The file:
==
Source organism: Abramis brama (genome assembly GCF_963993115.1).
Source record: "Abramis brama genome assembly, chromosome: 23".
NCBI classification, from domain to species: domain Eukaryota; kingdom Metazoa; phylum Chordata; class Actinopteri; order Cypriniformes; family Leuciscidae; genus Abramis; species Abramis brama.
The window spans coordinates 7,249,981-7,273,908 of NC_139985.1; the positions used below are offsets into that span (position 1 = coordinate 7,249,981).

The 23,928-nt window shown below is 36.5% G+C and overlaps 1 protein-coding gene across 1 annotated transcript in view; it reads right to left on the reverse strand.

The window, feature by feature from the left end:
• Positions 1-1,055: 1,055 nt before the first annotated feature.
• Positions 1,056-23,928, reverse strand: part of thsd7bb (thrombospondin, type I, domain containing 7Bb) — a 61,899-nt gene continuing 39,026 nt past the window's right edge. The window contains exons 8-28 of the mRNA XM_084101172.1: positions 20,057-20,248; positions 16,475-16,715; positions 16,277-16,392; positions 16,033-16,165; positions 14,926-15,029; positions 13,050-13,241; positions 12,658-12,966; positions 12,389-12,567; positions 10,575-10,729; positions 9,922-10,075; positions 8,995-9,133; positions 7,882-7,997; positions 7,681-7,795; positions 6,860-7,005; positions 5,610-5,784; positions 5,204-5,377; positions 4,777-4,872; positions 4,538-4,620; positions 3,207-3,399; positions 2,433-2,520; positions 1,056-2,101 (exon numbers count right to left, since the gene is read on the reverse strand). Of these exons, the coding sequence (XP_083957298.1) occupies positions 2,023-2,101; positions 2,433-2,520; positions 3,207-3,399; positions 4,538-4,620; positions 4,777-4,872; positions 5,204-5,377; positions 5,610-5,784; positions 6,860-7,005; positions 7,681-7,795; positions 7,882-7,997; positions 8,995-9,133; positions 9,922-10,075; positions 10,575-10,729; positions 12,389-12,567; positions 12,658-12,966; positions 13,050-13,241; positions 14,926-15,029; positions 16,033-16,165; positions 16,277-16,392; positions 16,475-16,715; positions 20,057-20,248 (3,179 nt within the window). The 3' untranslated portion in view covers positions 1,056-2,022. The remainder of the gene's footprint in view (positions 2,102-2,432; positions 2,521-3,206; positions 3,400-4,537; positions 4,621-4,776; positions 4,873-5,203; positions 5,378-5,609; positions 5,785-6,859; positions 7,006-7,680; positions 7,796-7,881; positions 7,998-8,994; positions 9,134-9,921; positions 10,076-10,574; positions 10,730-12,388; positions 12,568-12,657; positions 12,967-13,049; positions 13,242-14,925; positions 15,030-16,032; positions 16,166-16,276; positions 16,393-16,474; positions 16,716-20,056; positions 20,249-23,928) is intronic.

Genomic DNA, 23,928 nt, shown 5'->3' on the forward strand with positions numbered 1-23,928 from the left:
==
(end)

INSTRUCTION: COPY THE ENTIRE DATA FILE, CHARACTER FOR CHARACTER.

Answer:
Source organism: Abramis brama (genome assembly GCF_963993115.1).
Source record: "Abramis brama genome assembly, chromosome: 23".
NCBI classification, from domain to species: domain Eukaryota; kingdom Metazoa; phylum Chordata; class Actinopteri; order Cypriniformes; family Leuciscidae; genus Abramis; species Abramis brama.
The window spans coordinates 7,249,981-7,273,908 of NC_139985.1; the positions used below are offsets into that span (position 1 = coordinate 7,249,981).

The 23,928-nt window shown below is 36.5% G+C and overlaps 1 protein-coding gene across 1 annotated transcript in view; it reads right to left on the reverse strand.

The window, feature by feature from the left end:
• Positions 1-1,055: 1,055 nt before the first annotated feature.
• Positions 1,056-23,928, reverse strand: part of thsd7bb (thrombospondin, type I, domain containing 7Bb) — a 61,899-nt gene continuing 39,026 nt past the window's right edge. The window contains exons 8-28 of the mRNA XM_084101172.1: positions 20,057-20,248; positions 16,475-16,715; positions 16,277-16,392; positions 16,033-16,165; positions 14,926-15,029; positions 13,050-13,241; positions 12,658-12,966; positions 12,389-12,567; positions 10,575-10,729; positions 9,922-10,075; positions 8,995-9,133; positions 7,882-7,997; positions 7,681-7,795; positions 6,860-7,005; positions 5,610-5,784; positions 5,204-5,377; positions 4,777-4,872; positions 4,538-4,620; positions 3,207-3,399; positions 2,433-2,520; positions 1,056-2,101 (exon numbers count right to left, since the gene is read on the reverse strand). Of these exons, the coding sequence (XP_083957298.1) occupies positions 2,023-2,101; positions 2,433-2,520; positions 3,207-3,399; positions 4,538-4,620; positions 4,777-4,872; positions 5,204-5,377; positions 5,610-5,784; positions 6,860-7,005; positions 7,681-7,795; positions 7,882-7,997; positions 8,995-9,133; positions 9,922-10,075; positions 10,575-10,729; positions 12,389-12,567; positions 12,658-12,966; positions 13,050-13,241; positions 14,926-15,029; positions 16,033-16,165; positions 16,277-16,392; positions 16,475-16,715; positions 20,057-20,248 (3,179 nt within the window). The 3' untranslated portion in view covers positions 1,056-2,022. The remainder of the gene's footprint in view (positions 2,102-2,432; positions 2,521-3,206; positions 3,400-4,537; positions 4,621-4,776; positions 4,873-5,203; positions 5,378-5,609; positions 5,785-6,859; positions 7,006-7,680; positions 7,796-7,881; positions 7,998-8,994; positions 9,134-9,921; positions 10,076-10,574; positions 10,730-12,388; positions 12,568-12,657; positions 12,967-13,049; positions 13,242-14,925; positions 15,030-16,032; positions 16,166-16,276; positions 16,393-16,474; positions 16,716-20,056; positions 20,249-23,928) is intronic.

Genomic DNA, 23,928 nt, shown 5'->3' on the forward strand with positions numbered 1-23,928 from the left: